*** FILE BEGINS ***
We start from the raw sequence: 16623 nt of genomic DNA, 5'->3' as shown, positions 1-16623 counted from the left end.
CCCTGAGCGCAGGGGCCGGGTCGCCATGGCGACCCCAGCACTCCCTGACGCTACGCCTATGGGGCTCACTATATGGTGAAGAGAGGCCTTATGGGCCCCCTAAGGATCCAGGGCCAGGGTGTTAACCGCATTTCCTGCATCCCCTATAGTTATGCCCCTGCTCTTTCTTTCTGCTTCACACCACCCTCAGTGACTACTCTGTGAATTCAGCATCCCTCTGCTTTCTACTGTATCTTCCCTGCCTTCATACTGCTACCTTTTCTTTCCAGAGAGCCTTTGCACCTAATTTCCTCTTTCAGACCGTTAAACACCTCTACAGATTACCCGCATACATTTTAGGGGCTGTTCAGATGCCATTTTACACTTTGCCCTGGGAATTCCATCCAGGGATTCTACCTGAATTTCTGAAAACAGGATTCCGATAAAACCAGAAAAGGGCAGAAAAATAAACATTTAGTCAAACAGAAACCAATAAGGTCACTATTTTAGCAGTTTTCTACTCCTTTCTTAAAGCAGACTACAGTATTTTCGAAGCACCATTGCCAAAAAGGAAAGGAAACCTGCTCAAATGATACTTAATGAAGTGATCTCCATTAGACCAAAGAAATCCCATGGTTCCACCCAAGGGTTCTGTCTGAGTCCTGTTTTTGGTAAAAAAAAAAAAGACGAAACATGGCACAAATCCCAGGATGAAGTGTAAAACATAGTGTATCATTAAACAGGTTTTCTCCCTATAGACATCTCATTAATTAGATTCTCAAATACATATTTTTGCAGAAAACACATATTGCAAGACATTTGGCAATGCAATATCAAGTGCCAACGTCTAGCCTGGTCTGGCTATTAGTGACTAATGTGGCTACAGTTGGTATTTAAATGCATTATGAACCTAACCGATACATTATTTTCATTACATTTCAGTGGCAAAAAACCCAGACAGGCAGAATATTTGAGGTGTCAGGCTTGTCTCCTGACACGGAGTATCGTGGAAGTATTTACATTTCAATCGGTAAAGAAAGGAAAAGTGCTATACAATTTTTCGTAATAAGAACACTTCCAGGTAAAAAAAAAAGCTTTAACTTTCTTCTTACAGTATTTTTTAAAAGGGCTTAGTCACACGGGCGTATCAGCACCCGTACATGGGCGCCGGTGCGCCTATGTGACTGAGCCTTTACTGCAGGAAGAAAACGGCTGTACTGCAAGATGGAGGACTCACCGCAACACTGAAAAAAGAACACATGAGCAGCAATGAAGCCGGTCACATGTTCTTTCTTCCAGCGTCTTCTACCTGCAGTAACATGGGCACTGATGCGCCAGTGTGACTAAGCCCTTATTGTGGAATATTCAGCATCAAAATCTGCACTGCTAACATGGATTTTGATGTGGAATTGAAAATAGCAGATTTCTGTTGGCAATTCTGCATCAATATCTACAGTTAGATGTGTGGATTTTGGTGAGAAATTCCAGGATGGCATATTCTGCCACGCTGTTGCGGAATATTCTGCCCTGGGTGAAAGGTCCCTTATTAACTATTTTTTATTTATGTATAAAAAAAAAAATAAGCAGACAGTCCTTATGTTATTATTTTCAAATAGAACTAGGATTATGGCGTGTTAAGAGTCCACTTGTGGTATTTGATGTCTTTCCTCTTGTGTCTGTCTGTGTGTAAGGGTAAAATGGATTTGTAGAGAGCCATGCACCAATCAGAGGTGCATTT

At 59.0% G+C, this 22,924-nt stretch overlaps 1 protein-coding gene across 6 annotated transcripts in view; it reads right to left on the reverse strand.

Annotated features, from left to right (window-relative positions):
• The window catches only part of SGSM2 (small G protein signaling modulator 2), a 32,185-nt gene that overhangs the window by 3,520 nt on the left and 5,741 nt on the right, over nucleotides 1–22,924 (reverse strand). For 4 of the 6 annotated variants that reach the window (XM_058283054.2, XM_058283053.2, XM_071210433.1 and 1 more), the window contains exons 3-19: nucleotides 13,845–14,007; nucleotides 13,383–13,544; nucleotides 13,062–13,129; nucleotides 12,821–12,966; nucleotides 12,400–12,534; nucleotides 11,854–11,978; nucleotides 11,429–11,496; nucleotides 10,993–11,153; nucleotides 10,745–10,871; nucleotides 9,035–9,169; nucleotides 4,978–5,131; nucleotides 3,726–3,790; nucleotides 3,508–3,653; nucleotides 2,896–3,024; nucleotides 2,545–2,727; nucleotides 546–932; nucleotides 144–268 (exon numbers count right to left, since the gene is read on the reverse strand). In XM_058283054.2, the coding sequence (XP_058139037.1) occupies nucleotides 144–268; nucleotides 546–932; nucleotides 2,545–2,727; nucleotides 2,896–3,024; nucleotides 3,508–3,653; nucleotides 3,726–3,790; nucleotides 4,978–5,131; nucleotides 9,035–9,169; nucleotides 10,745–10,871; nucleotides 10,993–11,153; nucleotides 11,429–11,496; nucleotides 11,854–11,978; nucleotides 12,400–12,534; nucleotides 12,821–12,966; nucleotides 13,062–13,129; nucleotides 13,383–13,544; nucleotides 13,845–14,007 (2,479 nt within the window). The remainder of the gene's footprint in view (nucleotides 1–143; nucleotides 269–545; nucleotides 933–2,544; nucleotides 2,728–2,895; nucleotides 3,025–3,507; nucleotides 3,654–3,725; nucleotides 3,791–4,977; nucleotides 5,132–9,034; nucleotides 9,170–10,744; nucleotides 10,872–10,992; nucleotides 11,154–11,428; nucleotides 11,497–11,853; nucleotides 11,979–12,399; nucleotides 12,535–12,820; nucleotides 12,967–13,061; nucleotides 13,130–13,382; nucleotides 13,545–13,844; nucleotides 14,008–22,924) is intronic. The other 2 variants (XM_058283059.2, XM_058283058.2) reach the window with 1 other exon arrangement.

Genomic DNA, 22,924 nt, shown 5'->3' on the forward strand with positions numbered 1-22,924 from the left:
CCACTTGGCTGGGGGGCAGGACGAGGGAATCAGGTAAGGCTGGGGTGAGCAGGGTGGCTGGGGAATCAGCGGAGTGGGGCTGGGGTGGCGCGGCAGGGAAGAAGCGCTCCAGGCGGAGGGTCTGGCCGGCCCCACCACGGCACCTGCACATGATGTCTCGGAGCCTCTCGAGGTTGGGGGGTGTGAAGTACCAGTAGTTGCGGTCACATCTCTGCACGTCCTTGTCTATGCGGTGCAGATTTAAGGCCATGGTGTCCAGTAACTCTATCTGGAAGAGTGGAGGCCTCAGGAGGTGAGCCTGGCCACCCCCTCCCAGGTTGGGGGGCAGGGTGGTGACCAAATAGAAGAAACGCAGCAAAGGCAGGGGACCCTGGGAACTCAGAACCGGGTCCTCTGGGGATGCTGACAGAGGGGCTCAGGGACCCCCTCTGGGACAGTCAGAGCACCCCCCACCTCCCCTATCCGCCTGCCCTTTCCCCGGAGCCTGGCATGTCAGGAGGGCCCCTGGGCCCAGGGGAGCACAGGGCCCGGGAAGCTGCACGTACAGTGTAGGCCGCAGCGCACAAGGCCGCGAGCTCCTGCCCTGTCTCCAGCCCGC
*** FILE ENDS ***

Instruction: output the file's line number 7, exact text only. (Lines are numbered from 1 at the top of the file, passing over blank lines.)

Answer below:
CCACTTGGCTGGGGGGCAGGACGAGGGAATCAGGTAAGGCTGGGGTGAGCAGGGTGGCTGGGGAATCAGCGGAGTGGGGCTGGGGTGGCGCGGCAGGGAAGAAGCGCTCCAGGCGGAGGGTCTGGCCGGCCCCACCACGGCACCTGCACATGATGTCTCGGAGCCTCTCGAGGTTGGGGGGTGTGAAGTACCAGTAGTTGCGGTCACATCTCTGCACGTCCTTGTCTATGCGGTGCAGATTTAAGGCCATGGTGTCCAGTAACTCTATCTGGAAGAGTGGAGGCCTCAGGAGGTGAGCCTGGCCACCCCCTCCCAGGTTGGGGGGCAGGGTGGTGACCAAATAGAAGAAACGCAGCAAAGGCAGGGGACCCTGGGAACTCAGAACCGGGTCCTCTGGGGATGCTGACAGAGGGGCTCAGGGACCCCCTCTGGGACAGTCAGAGCACCCCCCACCTCCCCTATCCGCCTGCCCTTTCCCCGGAGCCTGGCATGTCAGGAGGGCCCCTGGGCCCAGGGGAGCACAGGGCCCGGGAAGCTGCACGTACAGTGTAGGCCGCAGCGCACAAGGCCGCGAGCTCCTGCCCTGTCTCCAGCCCGC